Faculty
Geoff Uy.jpg

Geoffrey L. Uy, MD

Associate Professor
Department of Medicine
Oncology Division
Bone Marrow Transplantation & Leukemia

Clinical Interests

  • Stem-cell transplantation
  • Leukemia

Contact

  • 314-454-8304 (tel)
  • 314-454-7551 (fax)
  • 11th Floor Mid-Campus Center (office)
  • Division of Oncology
    Campus Box 8007
    Washington University Medical School
    660 South Euclid Avenue
    St. Louis, MO 63110

Research

I am interested in the development of new agents and treatment approaches for patients with myelodysplastic syndromes and acute myeloid leukemia.

In conjunction with Drs. John DiPersio and Michael Rettig, we are currently conducting a Phase I/II Study of AMD3100 (plerixafor) in combination with mitoxantrone, etoposide and cytarabine for relapsed or refractory AML. AMD3100 is a CXCR4 antagonist currently under clinical development as a stem cell mobilizing agent for use in hematopoietic transplantation. Preclinical evidence suggests that AMD3100 can disrupt the interaction of leukemic blasts with the bone marrow microenvironment sensitizing these cells to genotoxic stresses such as chemotherapy. This trial is designed as a proof of concept study to determine if AMD3100 "priming" can be safely administered and whether it can improve response rates in AML.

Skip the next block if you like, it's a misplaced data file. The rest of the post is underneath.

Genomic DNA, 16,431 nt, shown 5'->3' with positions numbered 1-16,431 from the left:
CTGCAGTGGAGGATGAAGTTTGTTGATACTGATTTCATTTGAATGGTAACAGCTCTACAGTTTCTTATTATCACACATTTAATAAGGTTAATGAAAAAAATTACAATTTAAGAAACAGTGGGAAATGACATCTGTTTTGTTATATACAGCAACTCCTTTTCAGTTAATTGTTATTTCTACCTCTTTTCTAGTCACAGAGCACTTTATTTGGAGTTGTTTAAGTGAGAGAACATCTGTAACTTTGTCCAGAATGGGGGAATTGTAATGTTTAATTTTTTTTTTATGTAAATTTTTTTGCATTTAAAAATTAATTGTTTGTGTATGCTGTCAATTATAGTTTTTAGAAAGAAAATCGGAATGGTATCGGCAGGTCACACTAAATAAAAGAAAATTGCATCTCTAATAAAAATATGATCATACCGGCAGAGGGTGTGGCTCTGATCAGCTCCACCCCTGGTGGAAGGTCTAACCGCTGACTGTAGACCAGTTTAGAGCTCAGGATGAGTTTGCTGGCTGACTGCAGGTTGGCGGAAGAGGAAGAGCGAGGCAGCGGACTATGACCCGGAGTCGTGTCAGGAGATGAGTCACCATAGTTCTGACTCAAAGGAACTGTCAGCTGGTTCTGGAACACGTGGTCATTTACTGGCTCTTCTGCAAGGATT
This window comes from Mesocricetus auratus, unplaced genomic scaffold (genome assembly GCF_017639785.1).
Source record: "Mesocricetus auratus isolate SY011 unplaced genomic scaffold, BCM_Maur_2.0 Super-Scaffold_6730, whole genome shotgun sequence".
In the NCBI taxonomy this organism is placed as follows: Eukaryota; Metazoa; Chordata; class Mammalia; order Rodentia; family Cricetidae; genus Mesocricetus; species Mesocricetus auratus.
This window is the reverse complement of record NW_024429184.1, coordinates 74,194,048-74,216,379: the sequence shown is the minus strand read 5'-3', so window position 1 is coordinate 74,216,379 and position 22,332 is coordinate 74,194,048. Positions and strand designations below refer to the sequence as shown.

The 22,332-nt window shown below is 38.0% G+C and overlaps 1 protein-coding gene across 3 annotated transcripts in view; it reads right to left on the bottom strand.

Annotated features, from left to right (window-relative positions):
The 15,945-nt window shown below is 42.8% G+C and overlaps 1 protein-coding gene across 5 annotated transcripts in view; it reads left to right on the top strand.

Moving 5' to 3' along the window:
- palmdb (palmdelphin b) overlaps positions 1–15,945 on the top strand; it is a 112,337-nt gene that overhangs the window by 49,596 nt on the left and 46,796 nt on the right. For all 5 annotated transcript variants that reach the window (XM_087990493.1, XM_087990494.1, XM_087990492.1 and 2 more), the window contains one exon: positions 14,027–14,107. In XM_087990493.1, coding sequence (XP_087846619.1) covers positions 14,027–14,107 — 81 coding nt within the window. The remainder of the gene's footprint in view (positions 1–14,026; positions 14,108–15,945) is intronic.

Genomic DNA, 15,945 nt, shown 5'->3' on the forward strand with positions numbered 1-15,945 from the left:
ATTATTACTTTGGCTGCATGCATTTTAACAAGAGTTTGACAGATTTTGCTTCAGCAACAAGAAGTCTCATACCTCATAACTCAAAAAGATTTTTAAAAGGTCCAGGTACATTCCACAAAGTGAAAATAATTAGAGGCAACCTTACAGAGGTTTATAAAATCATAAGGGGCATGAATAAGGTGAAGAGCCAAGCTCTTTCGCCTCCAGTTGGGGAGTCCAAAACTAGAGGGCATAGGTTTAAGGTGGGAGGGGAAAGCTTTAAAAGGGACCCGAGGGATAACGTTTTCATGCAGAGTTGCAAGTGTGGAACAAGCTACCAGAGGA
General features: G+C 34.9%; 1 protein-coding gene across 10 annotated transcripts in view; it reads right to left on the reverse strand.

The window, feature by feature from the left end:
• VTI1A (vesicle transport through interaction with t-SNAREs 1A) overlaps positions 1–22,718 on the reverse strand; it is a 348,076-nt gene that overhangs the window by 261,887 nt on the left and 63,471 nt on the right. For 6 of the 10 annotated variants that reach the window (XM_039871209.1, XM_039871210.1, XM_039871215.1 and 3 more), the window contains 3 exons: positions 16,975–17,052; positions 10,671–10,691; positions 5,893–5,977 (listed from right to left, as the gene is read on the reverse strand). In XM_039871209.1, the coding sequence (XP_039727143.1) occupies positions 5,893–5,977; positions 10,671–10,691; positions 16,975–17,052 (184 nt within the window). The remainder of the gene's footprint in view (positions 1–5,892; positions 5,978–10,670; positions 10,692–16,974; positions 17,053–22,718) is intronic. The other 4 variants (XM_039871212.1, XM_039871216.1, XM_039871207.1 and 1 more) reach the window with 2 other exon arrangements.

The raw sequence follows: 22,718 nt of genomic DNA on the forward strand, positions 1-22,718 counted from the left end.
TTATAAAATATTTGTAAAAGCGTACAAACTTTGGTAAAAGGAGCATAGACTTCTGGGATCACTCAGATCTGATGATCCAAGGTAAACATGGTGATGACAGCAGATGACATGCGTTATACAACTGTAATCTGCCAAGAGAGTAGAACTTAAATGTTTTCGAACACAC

We are also conducting a Phase I/II Study of the histone deacetylase inhibitor LBH589 in combination with decitabine in patients age >60 with high risk MDS or AML. Decitabine is a hypomethylating agent that is approved for the treatment of MDS. A recently completed Phase II study led by Dr. Amanda Cashen established the clinical activity in elderly patients with AML. The addition of LBH589 will allow us to evaluate the hypothesis that two epigenetic modifiers that are believed to work through distinct mechanisms of action may act together to improve the responses of patients treated with decitabine alone, without significant additional toxicity.

Finally, we have established a tissue repository for patients undergoing hematopoietic stem cell transplantation. Bone marrow and peripheral blood specimens as well as comprehensive clinical information are being collected on all patients undergoing transplantation in a prospective fashion. This bank will be an invaluable resource to investigate factors which contribute to disease relapse, immunologic reconstitution and graft versus host disease post transplant.